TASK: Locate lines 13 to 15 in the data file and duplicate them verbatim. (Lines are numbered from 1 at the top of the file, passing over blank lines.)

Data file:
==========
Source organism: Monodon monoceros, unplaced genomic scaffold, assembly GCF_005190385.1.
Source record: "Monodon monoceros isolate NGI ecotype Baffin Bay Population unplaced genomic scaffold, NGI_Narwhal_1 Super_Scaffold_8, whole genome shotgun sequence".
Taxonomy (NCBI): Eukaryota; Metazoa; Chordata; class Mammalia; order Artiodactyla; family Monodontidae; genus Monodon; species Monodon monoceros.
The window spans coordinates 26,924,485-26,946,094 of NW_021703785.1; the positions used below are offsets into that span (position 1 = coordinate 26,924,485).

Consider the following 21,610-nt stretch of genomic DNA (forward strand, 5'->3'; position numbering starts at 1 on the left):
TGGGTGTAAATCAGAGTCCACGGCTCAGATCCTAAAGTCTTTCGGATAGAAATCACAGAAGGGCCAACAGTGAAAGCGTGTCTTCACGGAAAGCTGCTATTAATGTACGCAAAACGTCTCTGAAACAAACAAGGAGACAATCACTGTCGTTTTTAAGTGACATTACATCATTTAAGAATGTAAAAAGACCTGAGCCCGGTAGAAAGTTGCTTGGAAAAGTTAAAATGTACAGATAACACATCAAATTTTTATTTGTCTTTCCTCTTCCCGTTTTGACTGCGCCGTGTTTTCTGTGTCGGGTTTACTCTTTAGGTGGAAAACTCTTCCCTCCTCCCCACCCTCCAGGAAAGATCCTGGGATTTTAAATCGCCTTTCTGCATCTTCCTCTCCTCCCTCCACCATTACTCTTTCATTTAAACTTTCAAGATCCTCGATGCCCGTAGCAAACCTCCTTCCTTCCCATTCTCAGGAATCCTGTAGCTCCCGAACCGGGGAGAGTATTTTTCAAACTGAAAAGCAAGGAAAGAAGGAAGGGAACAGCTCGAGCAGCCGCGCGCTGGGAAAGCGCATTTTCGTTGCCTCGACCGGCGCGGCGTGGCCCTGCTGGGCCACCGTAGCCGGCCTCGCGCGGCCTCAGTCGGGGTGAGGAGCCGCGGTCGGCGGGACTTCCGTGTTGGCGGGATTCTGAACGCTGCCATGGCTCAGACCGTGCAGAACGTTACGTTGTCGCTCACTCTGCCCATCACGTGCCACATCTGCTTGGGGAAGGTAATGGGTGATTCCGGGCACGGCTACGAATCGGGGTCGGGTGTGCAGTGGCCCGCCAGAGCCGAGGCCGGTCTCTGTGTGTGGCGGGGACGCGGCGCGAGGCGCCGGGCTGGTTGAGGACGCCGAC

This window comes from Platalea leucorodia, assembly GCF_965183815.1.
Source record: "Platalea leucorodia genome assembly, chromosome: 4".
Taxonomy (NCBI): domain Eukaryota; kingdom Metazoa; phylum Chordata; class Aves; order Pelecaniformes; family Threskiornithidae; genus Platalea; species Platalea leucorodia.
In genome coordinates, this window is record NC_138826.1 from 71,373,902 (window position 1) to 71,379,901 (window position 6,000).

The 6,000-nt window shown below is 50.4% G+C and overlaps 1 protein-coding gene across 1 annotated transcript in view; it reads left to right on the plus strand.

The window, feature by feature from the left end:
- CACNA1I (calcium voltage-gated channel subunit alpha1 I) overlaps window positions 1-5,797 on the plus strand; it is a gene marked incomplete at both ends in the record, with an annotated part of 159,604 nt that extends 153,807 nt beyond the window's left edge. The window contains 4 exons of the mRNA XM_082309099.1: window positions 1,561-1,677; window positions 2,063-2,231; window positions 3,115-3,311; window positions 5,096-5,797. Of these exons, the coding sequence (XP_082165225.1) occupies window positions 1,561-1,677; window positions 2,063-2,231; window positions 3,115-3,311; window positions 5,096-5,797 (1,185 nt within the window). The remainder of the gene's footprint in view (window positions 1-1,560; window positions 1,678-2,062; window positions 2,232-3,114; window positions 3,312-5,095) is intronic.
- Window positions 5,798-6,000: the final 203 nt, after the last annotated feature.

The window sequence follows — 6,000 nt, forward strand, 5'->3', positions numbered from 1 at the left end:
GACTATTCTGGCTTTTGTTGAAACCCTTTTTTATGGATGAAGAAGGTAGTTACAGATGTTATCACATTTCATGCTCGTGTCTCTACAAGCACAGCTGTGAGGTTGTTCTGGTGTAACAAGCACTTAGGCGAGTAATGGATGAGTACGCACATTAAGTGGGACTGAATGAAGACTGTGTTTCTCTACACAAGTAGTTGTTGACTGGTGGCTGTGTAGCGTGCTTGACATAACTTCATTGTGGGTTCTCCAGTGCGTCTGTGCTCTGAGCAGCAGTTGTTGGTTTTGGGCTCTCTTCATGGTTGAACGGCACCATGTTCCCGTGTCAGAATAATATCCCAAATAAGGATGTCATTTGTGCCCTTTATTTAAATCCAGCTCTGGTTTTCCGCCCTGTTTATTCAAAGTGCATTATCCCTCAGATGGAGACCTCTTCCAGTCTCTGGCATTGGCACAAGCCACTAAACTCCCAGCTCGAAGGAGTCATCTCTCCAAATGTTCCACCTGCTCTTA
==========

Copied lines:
- CACNA1I (calcium voltage-gated channel subunit alpha1 I) overlaps window positions 1-5,797 on the plus strand; it is a gene marked incomplete at both ends in the record, with an annotated part of 159,604 nt that extends 153,807 nt beyond the window's left edge. The window contains 4 exons of the mRNA XM_082309099.1: window positions 1,561-1,677; window positions 2,063-2,231; window positions 3,115-3,311; window positions 5,096-5,797. Of these exons, the coding sequence (XP_082165225.1) occupies window positions 1,561-1,677; window positions 2,063-2,231; window positions 3,115-3,311; window positions 5,096-5,797 (1,185 nt within the window). The remainder of the gene's footprint in view (window positions 1-1,560; window positions 1,678-2,062; window positions 2,232-3,114; window positions 3,312-5,095) is intronic.
- Window positions 5,798-6,000: the final 203 nt, after the last annotated feature.

The window sequence follows — 6,000 nt, forward strand, 5'->3', positions numbered from 1 at the left end: